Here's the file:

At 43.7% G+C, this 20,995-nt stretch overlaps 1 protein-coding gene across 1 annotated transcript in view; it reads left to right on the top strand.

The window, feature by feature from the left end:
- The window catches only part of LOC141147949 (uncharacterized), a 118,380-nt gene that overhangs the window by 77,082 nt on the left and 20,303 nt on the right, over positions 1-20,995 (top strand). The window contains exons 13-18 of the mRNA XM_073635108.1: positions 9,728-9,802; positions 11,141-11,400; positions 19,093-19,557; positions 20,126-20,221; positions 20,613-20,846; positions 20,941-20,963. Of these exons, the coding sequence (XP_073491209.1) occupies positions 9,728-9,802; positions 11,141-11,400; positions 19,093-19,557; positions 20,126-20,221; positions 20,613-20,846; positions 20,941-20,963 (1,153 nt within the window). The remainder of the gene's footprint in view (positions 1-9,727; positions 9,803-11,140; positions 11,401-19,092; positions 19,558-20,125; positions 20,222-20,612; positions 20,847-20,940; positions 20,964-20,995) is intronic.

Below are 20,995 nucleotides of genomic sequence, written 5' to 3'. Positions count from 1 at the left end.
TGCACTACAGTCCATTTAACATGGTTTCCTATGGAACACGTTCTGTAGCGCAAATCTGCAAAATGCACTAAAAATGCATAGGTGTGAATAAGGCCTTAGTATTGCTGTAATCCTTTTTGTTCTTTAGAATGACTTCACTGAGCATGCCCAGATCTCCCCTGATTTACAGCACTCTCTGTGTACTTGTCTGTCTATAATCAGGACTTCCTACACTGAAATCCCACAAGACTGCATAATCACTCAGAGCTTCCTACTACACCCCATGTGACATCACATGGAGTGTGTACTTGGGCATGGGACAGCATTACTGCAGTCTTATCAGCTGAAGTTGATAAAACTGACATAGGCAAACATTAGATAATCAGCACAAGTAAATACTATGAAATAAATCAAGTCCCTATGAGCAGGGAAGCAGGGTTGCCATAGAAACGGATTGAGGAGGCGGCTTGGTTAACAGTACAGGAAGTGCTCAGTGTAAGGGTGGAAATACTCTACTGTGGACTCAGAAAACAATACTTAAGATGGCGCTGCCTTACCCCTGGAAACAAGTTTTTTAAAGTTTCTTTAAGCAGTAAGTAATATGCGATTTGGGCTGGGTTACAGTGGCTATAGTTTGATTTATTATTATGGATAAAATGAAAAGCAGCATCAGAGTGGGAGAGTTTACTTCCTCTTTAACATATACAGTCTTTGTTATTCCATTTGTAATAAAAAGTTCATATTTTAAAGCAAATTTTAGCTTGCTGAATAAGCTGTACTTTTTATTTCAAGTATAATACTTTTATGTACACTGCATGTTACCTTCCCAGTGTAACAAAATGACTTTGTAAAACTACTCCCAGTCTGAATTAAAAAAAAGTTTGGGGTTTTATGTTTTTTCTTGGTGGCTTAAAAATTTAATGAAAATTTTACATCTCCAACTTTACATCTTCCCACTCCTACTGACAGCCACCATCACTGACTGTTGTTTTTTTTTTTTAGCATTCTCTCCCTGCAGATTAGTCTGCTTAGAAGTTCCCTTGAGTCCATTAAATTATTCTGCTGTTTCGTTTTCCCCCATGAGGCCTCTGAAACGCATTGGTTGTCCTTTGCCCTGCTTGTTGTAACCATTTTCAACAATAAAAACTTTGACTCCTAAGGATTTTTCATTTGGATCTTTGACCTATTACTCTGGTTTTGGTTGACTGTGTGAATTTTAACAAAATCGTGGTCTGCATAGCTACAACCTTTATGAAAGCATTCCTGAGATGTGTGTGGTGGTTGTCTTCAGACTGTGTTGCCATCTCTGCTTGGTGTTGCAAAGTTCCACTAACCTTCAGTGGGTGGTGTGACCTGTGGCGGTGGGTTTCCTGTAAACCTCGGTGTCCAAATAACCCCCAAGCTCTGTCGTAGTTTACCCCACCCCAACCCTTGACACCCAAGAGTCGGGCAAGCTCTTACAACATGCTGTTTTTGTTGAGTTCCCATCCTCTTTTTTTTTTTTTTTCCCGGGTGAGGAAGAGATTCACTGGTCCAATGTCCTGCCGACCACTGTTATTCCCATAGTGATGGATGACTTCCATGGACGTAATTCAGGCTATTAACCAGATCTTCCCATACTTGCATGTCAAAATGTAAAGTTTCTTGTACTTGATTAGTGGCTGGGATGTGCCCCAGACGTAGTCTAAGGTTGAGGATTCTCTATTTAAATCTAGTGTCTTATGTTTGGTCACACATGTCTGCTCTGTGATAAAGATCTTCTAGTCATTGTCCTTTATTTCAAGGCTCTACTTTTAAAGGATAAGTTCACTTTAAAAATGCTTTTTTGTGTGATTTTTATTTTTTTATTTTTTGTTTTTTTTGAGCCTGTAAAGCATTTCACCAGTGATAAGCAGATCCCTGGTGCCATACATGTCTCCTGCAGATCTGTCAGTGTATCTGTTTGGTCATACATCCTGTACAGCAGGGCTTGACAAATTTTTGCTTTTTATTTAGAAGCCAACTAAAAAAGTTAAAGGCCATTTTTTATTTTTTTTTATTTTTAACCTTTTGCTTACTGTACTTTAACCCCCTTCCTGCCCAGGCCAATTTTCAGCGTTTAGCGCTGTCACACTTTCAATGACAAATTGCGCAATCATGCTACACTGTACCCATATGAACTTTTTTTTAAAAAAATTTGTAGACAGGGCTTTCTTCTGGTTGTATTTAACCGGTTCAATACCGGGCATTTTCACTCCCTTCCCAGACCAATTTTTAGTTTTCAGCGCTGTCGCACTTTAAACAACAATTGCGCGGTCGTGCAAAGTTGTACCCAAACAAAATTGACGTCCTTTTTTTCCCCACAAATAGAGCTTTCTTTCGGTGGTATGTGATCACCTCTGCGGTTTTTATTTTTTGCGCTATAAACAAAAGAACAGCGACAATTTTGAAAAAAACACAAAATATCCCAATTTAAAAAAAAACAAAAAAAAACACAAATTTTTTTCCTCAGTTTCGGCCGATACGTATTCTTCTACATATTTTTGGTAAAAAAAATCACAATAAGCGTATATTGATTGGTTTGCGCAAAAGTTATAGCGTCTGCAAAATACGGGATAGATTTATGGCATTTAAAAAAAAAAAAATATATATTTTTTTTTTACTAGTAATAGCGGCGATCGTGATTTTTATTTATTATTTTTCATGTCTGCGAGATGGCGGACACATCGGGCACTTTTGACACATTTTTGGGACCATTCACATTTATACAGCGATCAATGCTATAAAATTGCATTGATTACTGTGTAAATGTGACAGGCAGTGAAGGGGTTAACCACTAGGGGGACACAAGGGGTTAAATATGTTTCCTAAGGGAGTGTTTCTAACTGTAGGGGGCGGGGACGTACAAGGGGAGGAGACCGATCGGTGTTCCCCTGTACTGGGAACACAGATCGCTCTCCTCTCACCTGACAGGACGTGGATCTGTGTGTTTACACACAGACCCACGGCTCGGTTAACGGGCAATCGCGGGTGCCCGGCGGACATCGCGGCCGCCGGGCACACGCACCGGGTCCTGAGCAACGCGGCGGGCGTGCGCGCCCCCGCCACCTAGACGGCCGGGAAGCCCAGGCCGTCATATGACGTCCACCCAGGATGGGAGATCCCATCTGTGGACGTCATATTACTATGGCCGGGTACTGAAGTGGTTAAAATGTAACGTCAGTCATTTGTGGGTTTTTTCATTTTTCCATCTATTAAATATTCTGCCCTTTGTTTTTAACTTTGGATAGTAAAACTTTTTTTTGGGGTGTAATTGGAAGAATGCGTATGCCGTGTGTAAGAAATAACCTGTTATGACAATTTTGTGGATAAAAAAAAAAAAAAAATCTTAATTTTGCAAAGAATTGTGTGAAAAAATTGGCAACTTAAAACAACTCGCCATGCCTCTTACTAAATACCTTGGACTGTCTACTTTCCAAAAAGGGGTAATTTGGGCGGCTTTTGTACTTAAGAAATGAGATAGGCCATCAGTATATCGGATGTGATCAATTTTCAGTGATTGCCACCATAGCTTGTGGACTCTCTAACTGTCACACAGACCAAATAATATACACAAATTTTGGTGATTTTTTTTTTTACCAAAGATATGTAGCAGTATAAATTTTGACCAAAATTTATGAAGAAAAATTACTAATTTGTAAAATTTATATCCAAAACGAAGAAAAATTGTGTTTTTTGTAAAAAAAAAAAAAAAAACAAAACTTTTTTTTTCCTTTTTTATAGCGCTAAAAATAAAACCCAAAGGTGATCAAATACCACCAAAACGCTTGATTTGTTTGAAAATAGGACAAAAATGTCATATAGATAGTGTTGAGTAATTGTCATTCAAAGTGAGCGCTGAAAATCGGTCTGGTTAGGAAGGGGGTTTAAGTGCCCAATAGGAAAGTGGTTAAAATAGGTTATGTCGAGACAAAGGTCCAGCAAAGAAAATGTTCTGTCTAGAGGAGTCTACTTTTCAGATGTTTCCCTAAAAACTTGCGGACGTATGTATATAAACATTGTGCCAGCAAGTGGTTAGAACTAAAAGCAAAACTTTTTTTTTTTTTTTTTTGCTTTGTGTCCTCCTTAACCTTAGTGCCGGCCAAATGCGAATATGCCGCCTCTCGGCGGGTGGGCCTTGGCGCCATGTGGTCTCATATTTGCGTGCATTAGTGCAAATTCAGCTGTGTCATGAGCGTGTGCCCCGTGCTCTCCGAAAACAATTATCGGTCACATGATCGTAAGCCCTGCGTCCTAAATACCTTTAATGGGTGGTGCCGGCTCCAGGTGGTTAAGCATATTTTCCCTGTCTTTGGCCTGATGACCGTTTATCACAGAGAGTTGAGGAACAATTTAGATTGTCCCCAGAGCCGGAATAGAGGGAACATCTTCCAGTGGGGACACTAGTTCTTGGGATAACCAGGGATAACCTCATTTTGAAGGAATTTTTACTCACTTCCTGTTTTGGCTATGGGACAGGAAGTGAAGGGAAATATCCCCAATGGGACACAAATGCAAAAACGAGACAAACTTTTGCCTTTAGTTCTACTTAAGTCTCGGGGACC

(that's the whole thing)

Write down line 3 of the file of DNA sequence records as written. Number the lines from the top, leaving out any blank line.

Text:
- The window catches only part of LOC141147949 (uncharacterized), a 118,380-nt gene that overhangs the window by 77,082 nt on the left and 20,303 nt on the right, over positions 1-20,995 (top strand). The window contains exons 13-18 of the mRNA XM_073635108.1: positions 9,728-9,802; positions 11,141-11,400; positions 19,093-19,557; positions 20,126-20,221; positions 20,613-20,846; positions 20,941-20,963. Of these exons, the coding sequence (XP_073491209.1) occupies positions 9,728-9,802; positions 11,141-11,400; positions 19,093-19,557; positions 20,126-20,221; positions 20,613-20,846; positions 20,941-20,963 (1,153 nt within the window). The remainder of the gene's footprint in view (positions 1-9,727; positions 9,803-11,140; positions 11,401-19,092; positions 19,558-20,125; positions 20,222-20,612; positions 20,847-20,940; positions 20,964-20,995) is intronic.